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I'm specifically looking to design a custom action for LaunchBar so that I can initiate a tweet from that utility. Since Notification Center has a "Click to tweet" button, I wondered if Notification Center has any hooks that would allow me to script this without waiting for the developer of the program add a function to perform this action.

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2  
Notification Center has no AppleScript Dictionary, no Automator actions, and sadly little in the way of obvious hooks that show up when poking around the executable bundle. –  Daniel Lawson Jul 27 '12 at 5:14
1  
A strings dump of the suggests there's something called "ShareKit", various sharingService functions, and something called a "Share Widget" — perhaps some subset of that might be helpful somehow. –  Daniel Lawson Jul 27 '12 at 5:20
    
I'll have time to dig into the great answers tomorrow but I wanted to bounty this for any additional exposure it might gain. –  bmike Jul 28 '12 at 17:48
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6 Answers

up vote 7 down vote accepted
+100

Apps can hook into the sharing options with the new NSSharingService API. It sounds like custom LaunchBar actions can be made with any UNIX executable file, so you could probably write a small command line tool (or you may need to build an actual app — you'll have to test it out) which activates this API (using NSSharingServiceNamePostOnTwitter), and that should display the tweet dialog.

Update: to initiate a tweet from AppleScript, you can do the following:

tell application "System Events"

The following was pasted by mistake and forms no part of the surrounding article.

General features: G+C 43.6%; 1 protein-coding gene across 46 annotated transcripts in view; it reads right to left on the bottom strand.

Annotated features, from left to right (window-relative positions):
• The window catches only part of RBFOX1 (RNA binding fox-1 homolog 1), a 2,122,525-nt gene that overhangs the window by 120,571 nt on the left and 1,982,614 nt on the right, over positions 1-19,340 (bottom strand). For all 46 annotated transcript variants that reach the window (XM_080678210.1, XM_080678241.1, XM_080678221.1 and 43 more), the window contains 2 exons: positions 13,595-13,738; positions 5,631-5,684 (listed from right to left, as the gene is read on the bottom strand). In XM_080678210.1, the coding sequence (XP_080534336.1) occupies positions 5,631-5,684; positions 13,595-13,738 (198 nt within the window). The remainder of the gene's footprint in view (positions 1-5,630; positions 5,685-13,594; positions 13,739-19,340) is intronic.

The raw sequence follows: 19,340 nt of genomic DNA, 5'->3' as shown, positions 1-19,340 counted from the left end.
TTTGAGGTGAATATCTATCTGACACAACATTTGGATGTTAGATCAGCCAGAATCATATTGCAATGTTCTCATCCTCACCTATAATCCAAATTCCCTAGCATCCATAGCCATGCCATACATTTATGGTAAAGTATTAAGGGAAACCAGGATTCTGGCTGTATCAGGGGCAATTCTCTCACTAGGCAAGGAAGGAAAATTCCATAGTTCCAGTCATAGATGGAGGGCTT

tell process "Notification Center"
        -- activate notification center
        if (count of UI elements) is 1 then click first menu bar's first menu bar item
        -- click the tweet button
        click button 1 of UI element 1 of row 2 of table 1 of scroll area 1 of window "Window"
    end tell
end tell

Furthermore, you can toggle the "Show Alerts and Banners" / do not disturb mode:

tell application "System Events"
    tell process "Notification Center"
        key down option
        click first menu bar's first menu bar item
        key up option
    end tell
end tell

(This is all very specific to the current window layout of Notification Center and is likely to break with future OS X updates — but there will probably be easy fixes.)

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And a keystroke command can start the Tweet out with text. Now to programmatically complete the Tweet… –  Daniel Lawson Jul 27 '12 at 6:10
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None that I know of (and in fact I think that having a Twitter/Facebook quick post area inside the notifications area is actually dumb (should be a widget really), and I have turned it off) but you can use the command line to both send a read tweets, as mentioned in this webpage, extracts below: